A top Venezuelan opposition leader on Sunday called for street protests if the government goes ahead with a plan to delay the inauguration of ailing Venezuelan President Hugo Chavez, who has suffered complications following his latest round of cancer surgery.
Julio Borges, national coordinator of the opposition Justice First party, also promised to file complaints with unspecified international organizations if the constitutionally-mandated swearing-in ceremony does not take place on Thursday as scheduled.
“People should get ready to protest and rebel against what will be a failure to uphold the constitution,” Borges said.
Chavez was re-elected on Oct. 7 last year, despite his battle with cancer and the strongest opposition challenge yet to his 14-year rule.
Since then, Chavez has undergone a fourth round of surgery in Cuba and, according to the government, developed a “serious pulmonary infection” that has led to a “respiratory insufficiency.”
In the wake of the news that Chavez was suffering complications, Venezuelan Vice President Nicolas Maduro called the swearing-in ceremony a “formality” and said the 58-year-old’s inauguration can be delayed indefinitely without him having to give up the presidency.
With a pocket-sized constitution in hand, Maduro on Friday said that the charter provides “a dynamic flexibility” that allows the president to be sworn in before the Venezuelan Supreme Court at a later date.
The position was reaffirmed on Sunday by Venezuelan Attorney General Cilia Flores, who said in a television interview that Chavez “could be sworn in upon his return in front of the Supreme Court.”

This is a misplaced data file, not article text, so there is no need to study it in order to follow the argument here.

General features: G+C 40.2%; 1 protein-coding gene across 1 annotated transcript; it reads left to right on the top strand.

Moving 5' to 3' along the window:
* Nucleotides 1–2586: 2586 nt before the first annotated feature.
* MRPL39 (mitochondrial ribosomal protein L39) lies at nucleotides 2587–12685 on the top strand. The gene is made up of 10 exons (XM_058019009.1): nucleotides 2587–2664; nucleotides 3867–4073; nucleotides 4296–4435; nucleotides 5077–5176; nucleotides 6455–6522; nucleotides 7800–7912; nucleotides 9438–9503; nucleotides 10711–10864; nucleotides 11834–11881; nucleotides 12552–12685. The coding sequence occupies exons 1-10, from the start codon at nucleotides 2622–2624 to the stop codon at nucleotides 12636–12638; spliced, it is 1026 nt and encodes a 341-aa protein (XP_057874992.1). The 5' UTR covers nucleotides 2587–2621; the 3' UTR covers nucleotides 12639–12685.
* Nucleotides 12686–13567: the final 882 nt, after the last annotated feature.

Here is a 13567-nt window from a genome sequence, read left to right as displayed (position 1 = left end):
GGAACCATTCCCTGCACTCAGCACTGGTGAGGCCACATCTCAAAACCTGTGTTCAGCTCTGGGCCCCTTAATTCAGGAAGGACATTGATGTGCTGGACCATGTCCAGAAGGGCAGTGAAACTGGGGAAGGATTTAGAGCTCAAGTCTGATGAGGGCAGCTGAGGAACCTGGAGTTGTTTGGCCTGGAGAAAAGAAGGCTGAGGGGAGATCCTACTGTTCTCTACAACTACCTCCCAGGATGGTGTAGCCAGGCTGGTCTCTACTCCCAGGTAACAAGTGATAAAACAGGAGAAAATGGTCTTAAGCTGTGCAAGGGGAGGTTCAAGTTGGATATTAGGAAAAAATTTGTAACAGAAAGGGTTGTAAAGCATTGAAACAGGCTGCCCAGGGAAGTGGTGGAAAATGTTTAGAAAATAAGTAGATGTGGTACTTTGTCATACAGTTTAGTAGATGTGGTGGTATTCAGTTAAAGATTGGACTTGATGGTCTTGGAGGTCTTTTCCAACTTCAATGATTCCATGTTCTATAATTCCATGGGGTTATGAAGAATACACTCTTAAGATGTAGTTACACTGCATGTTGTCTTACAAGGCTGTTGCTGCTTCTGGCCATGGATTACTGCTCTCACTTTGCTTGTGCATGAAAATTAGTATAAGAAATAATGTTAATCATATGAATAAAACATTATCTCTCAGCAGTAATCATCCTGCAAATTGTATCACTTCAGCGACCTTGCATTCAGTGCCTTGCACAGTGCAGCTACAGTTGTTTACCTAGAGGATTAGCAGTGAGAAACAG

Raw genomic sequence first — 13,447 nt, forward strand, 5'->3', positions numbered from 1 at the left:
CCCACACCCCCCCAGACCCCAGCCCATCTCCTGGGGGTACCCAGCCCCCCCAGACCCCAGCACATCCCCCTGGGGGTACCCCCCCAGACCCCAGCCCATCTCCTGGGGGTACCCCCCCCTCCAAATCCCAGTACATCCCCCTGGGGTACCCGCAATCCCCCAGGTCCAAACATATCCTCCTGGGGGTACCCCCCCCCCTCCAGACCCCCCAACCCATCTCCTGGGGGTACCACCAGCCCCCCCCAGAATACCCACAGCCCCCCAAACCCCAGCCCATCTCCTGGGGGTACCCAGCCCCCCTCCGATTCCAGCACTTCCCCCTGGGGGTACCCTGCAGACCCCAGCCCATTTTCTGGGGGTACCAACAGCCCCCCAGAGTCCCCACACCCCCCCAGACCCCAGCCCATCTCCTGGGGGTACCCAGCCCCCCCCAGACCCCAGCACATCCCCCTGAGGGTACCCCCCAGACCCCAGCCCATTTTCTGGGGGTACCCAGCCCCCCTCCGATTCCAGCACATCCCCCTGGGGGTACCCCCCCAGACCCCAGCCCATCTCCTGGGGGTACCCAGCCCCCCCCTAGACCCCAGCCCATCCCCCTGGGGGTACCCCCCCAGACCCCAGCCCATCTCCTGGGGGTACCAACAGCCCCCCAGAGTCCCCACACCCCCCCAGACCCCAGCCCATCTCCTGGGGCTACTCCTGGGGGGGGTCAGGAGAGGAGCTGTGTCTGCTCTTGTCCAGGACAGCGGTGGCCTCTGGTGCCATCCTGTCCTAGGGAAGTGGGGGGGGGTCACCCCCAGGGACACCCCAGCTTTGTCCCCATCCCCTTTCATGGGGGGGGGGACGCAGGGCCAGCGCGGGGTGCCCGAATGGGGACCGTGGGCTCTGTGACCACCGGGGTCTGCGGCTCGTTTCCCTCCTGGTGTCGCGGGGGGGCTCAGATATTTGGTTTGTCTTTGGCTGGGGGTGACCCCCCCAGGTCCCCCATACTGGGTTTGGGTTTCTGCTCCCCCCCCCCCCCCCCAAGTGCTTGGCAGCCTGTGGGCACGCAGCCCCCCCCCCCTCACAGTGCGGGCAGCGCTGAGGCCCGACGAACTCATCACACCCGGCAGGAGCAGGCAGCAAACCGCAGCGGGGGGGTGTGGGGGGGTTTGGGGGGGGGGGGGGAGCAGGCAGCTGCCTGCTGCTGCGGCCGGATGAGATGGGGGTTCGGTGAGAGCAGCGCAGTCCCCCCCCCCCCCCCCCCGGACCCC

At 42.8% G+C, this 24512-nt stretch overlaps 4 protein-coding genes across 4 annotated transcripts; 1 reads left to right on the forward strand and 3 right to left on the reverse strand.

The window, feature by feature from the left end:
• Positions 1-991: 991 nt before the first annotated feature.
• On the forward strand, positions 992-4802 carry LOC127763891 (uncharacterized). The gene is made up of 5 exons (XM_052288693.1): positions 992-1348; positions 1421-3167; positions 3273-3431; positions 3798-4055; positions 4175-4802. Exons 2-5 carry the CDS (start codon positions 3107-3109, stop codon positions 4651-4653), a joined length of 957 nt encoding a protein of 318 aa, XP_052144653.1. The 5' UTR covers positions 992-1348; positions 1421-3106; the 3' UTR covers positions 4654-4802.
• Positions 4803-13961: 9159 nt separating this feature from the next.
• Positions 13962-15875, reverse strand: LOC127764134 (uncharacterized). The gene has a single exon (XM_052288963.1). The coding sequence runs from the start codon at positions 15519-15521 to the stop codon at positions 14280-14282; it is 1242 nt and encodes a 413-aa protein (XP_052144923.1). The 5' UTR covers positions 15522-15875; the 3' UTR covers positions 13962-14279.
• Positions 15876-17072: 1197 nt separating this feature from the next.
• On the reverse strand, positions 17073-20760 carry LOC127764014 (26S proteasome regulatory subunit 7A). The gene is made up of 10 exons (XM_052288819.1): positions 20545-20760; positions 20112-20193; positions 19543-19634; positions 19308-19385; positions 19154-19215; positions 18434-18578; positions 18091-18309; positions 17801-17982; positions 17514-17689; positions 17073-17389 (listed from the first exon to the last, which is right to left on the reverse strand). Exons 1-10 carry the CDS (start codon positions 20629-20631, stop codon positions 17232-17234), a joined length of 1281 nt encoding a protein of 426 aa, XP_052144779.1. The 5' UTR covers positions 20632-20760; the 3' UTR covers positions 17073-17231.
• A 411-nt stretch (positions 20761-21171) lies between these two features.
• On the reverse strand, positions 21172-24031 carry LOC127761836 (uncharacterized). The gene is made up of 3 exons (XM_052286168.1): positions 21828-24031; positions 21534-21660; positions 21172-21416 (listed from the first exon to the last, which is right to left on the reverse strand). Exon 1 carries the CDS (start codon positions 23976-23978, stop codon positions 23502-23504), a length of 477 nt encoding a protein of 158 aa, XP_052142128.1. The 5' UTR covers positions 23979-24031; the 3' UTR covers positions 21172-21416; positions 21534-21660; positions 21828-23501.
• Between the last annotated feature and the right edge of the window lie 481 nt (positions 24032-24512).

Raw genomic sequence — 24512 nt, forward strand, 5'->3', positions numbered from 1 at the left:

However, Borges said that that would be unconstitutional.
“The constitution established a clear rule: When the president-elect cannot show up at his inauguration and his absence is absolute, then another popularly elected person must step in. In this case, it is the [Venezuelan] National Assembly speaker,” he said.
Under the country’s constitution, new elections must be held within 30 days if the president dies or is permanently incapacitated either before he takes office or in the first four years of his six-year term. The National Assembly speaker runs the country in the interim.
On Saturday, Chavez’s allies staged a show of unity by re-electing Diosdado Cabello of the ruling United Socialist Party of Venezuela as assembly speaker.
The closing of ranks came as it emerged that it was all but certain that illness will keep Chavez from being sworn in on Thursday.
“The president will continue being president beyond Jan. 10, nobody should have any doubt about that,” Cabello said after his election, accusing the opposition of fomenting a “coup d’etat.”